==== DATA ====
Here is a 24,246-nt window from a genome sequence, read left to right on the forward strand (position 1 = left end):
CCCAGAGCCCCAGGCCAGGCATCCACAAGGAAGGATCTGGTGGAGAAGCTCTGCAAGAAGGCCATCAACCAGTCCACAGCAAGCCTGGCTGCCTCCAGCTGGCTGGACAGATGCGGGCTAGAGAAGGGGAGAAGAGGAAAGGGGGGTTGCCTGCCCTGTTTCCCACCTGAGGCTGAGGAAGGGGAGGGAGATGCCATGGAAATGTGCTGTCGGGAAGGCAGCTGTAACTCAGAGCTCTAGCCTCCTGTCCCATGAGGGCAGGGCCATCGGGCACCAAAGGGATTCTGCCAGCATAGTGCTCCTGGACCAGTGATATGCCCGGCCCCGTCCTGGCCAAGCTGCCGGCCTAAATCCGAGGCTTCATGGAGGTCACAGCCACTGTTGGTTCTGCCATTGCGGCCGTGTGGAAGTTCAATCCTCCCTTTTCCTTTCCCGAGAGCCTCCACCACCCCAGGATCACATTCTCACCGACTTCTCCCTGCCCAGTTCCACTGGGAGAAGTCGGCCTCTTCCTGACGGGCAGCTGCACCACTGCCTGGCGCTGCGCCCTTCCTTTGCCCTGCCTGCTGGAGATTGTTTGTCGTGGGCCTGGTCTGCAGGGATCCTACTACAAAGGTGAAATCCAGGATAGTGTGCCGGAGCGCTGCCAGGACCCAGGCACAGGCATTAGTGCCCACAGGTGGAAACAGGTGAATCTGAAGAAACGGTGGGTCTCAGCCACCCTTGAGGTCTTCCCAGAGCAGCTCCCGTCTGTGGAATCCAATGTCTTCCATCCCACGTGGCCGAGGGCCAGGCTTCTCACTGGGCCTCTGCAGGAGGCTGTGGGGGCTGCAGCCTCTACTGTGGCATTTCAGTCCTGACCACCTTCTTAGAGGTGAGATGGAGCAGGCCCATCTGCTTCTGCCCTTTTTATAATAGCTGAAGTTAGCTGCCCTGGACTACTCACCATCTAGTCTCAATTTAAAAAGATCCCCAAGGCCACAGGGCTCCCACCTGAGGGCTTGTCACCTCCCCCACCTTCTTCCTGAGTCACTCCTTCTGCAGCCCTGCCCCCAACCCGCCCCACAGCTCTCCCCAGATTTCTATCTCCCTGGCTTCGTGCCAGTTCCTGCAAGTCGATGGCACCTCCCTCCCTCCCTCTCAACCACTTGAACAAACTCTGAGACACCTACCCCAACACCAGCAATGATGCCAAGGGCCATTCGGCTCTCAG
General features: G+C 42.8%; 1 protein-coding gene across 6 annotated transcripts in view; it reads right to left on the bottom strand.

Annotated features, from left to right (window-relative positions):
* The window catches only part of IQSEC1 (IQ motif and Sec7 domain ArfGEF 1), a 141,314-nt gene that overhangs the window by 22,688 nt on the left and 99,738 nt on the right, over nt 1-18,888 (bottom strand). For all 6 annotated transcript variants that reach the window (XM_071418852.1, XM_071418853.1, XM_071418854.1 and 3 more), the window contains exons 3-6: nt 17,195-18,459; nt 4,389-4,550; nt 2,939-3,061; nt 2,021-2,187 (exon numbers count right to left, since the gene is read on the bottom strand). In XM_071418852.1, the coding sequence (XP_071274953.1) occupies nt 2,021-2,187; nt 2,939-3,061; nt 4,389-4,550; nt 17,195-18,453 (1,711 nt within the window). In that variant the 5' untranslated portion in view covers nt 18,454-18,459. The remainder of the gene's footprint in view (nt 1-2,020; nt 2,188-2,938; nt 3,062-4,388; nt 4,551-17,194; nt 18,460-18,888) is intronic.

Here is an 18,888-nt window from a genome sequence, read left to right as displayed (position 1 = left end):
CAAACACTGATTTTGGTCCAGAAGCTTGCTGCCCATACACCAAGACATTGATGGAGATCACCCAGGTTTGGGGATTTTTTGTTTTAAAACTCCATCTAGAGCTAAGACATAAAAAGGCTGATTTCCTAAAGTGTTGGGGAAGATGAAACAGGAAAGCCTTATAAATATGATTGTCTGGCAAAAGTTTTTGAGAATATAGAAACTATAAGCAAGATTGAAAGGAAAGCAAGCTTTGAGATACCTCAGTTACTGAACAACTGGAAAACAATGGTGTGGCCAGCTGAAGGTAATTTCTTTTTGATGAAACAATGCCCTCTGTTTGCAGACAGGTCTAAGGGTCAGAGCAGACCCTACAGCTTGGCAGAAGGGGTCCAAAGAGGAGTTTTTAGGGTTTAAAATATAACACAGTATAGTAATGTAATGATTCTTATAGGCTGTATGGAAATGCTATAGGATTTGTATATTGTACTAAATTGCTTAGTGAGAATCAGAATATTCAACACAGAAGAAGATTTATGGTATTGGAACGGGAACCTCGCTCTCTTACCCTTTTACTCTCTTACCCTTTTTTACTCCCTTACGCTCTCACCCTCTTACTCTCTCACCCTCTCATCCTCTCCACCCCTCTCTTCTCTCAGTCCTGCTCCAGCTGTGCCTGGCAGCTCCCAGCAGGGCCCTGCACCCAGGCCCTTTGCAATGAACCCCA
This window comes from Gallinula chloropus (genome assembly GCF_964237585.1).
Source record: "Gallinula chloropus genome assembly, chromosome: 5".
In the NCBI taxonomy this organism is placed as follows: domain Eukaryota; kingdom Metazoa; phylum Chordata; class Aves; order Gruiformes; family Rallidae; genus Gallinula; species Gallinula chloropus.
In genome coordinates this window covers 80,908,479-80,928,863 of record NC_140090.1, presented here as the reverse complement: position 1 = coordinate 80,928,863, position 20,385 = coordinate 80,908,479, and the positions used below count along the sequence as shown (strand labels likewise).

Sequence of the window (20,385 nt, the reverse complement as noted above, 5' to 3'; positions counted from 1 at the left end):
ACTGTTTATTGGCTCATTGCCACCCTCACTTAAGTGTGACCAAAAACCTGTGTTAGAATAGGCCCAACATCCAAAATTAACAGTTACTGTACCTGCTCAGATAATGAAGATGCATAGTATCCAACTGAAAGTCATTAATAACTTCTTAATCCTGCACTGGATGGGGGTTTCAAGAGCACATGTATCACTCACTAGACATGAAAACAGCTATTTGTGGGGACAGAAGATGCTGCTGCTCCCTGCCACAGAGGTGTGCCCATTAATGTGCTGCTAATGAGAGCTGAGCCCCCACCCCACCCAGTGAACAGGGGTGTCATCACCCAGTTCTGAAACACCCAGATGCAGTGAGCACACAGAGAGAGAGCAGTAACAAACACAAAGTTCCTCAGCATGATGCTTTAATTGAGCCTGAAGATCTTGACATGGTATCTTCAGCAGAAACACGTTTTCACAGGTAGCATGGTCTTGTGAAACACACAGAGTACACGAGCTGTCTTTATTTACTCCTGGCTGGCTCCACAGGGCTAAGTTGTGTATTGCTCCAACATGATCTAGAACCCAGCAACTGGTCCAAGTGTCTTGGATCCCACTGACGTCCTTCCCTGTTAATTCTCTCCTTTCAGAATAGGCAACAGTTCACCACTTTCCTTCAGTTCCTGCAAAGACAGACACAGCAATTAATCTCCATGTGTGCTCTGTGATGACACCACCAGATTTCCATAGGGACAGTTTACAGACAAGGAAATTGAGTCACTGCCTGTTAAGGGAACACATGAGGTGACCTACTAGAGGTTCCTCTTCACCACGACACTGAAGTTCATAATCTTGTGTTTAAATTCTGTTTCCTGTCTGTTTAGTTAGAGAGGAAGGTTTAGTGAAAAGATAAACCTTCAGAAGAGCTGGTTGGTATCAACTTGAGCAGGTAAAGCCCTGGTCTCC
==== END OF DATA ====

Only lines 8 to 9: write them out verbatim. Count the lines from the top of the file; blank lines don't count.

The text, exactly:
This window comes from Gallinula chloropus (genome assembly GCF_964237585.1).
Source record: "Gallinula chloropus genome assembly, chromosome: 5".